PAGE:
The standard response whenever some asshole makes the claim that women aren't as funny as men, Lucille Ball actually enjoyed a long and varied career as a dancer and non-comic actress before the explosive success of "I Love Lucy." Ball's resilience in an industry that praises youth and beauty over experience and talent is remarkable; consider that she was already 40 by the time "Lucy" hit the air, and she would remain a fixture on television through the 1980s. But let's start not with Lucille Ball the television pioneer; instead let's look at Lucille Ball the Ziegfeld girl.
Born in 1911, Ball proclaimed her amibitions as a performer at an early age. When she was seventeen she was sent by her parents to the Anderson School for the Dramatic Arts in New York City, where she took classes alongside Bette Davis (what a combination!). After attending for a few months, she was told she had no future and was sent back home. Oh hindsight, is there anything you can't make amusing?!
By 1932 she was back in New York working as a model for dressmakers. This was the age when women buying clothes would sit and have models walk out wearing the various dresses for them; Ball would later perform this task on film (uncredited) in 1935's "Roberta." Eventually she began to work her way into various theater productions, but she was never the runaway success she would later lead some to believe. In truth, Ball was fired fairly quickly from several shows, including a Florenz Ziegfeld revue and a Shubert Brothers production.
Fortunately the roving eye of Saumel Goldwyn found Ball and recognized something in her. The statuesque Ball (still moving back and forth between brunette, blonde, and redhead) was a looker with dance training and she knew how to carry herself. She was cast as one of "Goldwyn's Girls," the group of women used by Goldwyn and MGM to populate their musicals. Other actresses who would emerge from this roster included Paulette Goddard, Betty Grable, and Virginia Mayo. After some modest success as a chorus girl, Ball was signed by RKO.
At this point, Ball was still following the standard pattern of stardom for up-and-coming actresses. She was appearing in big-budget films such as "Broadway Bill," "The Whole Town's Talking," and "The three Musketeers." But she was having a hard time moving past roles like "Hat Check Girl," "Leggy Blonde," or "Telephone Operator." Her friendship with Ginger Rogers, established on the set of "Roberta," helped some, but she wasn't getting the big roles. Ball was definitely an odd commodity; very beautiful but in a unique way, she didn't have the usual glamour-girl looks. And while she was a capable actress, most casting directors and producers didn't know quite what to do with her.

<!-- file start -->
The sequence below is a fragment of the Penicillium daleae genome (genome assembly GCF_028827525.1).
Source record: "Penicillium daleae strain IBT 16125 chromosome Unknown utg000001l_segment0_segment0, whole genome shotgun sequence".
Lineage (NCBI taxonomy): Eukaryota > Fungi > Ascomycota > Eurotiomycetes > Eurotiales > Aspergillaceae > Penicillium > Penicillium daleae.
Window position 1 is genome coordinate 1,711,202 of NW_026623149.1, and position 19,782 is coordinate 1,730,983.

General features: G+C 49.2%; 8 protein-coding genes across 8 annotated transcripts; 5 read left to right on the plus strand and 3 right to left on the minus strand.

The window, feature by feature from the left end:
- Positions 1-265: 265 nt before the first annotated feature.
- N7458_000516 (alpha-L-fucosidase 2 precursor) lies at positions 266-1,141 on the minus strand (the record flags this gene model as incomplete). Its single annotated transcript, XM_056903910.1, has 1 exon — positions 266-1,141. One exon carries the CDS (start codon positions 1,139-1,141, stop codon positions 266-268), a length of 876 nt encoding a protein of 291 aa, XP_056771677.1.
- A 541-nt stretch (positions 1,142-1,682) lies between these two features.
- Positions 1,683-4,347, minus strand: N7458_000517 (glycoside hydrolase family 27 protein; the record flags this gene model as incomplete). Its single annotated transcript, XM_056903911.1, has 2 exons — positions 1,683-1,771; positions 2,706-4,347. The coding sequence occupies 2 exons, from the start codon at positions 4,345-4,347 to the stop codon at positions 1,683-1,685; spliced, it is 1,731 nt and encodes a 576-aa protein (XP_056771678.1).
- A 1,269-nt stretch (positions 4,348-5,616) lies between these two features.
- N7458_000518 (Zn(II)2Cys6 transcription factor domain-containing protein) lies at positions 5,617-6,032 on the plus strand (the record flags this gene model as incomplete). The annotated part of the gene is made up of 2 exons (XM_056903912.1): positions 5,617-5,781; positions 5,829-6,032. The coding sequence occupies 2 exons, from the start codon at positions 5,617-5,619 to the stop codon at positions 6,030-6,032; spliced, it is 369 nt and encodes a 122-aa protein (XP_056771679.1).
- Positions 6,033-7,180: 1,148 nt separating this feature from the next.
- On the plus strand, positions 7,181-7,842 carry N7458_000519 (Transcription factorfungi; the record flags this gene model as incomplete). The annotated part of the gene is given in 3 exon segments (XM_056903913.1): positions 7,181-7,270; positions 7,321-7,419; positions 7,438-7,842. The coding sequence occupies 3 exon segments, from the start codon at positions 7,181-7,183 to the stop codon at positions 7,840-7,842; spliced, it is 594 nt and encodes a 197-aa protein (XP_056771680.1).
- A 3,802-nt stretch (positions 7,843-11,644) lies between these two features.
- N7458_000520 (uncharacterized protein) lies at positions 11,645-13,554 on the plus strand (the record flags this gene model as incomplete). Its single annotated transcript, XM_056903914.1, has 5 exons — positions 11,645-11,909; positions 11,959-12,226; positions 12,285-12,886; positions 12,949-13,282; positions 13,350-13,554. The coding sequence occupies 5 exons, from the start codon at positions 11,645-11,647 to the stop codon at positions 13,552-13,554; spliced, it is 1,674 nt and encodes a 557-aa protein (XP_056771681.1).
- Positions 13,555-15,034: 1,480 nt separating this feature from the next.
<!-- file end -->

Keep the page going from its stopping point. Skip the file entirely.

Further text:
Gregory LaCava's "Stage Door" offered her one of her best roles, as the wise-cracking best friend to Ginger Rogers (below at 3:30 min, she and Rogers head out as "companions" for two businessmen). Here she began to perfect her comedic timing that would serve her well, which lead to her being given the lead in RKO's B picture "The Affairs of Annabel," about a publicity hungry actress. The script was poor, but Ball's performance made the film a hit, enough that she would reprise the role in "Annabel Takes a Tour." She would toil in films like these all through the 1930s.
By the 1940s Ball had fallen into a pattern that it seemed she would never escape. Everyone agreed that she had talent, but parts for comedic dancers with a good figure and a strange look were hard to come by. Eventually Ball would become known as the "Queen of the Bs". There were bright spots, of course. Her performance in Dorothy Arzner's proto-feminist "Dance, Girl, Dance" was a bright dramatic spot. And performances in "Du Barry was a Lady" and "The Big Street" showed off her versatility, comedic smarts, and dance chops. But the big breakthrough just never happened. In the clip below, from "Dance, Girl, Dance," Maureen O'Hara is working as a burlesque dancer being heckled by the men for her ballet moves, when saucy Ball appears at 2:08 min:
In 1949, believing her film career over, she signed onto CBS radio's "My Favorite Husband," playing a wacky housewife. The role showcased her straight comedic chops and was an instant success. Recognizing the potential for a TV series, Ball and her husband Desi Arnaz put together a pilot for a television series entitled "I Love Lucy." But CBS didn't find it worthwhile. Even at the cusp of her greatest success, Lucille Ball still had to fight for recognition, taking a version of the show out on the road. The tour's success finally convinced CBS to take a chance on Lucille and Desi.
CBS would end up with the biggest hit of television's infancy, and the standard-bearer for all sitcoms to come. Ball and Arnaz would showcase their business acumen by becoming the producers of the show and eventually the entire studio. And Lucille Ball would finally become a grade-A star, after years of toiling in the character actress and B-list mines. It was worth it.
Suggested film Viewing:
-Dance, Girl, Dance
-The Big Street
-Du Barry Was a Lady
Suggested TV Viewing:
-Virtually any episode of "I Love Lucy."